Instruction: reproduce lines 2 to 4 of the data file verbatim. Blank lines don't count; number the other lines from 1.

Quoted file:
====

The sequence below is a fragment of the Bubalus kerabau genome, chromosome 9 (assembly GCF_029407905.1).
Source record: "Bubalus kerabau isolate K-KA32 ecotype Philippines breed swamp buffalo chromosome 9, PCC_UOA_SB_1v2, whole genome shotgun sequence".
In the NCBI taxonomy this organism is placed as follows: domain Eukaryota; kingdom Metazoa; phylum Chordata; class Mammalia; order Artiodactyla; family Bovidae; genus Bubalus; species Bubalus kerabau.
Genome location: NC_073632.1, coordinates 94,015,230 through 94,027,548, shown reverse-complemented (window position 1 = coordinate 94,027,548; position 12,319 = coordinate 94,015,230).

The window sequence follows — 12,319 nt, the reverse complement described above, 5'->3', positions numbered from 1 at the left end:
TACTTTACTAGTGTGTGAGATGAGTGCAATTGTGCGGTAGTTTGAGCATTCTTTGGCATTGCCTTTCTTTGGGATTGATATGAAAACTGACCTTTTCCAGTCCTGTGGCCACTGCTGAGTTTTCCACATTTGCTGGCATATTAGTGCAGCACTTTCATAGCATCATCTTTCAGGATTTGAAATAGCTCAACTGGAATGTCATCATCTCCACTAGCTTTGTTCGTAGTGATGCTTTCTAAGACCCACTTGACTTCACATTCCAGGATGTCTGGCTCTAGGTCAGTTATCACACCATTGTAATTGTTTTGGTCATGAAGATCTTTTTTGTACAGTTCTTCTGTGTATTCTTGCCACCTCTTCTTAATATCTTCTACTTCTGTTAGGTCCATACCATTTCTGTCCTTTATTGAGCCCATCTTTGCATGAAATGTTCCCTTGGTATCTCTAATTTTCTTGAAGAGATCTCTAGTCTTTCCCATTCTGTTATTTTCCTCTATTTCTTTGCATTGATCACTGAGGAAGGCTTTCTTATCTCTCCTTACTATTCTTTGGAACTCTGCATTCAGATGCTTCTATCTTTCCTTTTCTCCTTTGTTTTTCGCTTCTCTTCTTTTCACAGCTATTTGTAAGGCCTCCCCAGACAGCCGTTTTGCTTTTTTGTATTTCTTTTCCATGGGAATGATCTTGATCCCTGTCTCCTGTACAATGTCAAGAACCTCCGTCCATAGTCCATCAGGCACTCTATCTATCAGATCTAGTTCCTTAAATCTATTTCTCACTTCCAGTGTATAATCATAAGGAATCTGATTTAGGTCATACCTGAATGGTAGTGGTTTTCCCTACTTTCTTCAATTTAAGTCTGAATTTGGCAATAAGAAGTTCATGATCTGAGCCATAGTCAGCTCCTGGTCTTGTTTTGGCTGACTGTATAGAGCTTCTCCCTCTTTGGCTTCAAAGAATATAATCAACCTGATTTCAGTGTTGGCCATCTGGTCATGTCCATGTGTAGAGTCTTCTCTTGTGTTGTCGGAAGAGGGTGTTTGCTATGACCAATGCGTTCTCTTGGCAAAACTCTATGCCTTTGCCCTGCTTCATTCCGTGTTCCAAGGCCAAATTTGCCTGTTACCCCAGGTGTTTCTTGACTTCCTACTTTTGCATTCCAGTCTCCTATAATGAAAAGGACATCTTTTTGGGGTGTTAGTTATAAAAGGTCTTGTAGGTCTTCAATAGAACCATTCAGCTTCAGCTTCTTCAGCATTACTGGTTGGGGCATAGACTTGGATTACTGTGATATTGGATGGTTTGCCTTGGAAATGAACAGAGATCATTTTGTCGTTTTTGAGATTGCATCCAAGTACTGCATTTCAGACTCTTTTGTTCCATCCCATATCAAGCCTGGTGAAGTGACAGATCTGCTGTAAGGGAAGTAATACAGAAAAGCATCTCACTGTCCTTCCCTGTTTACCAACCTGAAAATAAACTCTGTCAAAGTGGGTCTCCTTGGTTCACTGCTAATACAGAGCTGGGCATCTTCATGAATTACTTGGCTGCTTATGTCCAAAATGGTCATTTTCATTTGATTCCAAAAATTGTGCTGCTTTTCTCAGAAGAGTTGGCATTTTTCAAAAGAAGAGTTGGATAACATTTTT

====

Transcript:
Source record: "Bubalus kerabau isolate K-KA32 ecotype Philippines breed swamp buffalo chromosome 9, PCC_UOA_SB_1v2, whole genome shotgun sequence".
In the NCBI taxonomy this organism is placed as follows: domain Eukaryota; kingdom Metazoa; phylum Chordata; class Mammalia; order Artiodactyla; family Bovidae; genus Bubalus; species Bubalus kerabau.
Genome location: NC_073632.1, coordinates 94,015,230 through 94,027,548, shown reverse-complemented (window position 1 = coordinate 94,027,548; position 12,319 = coordinate 94,015,230).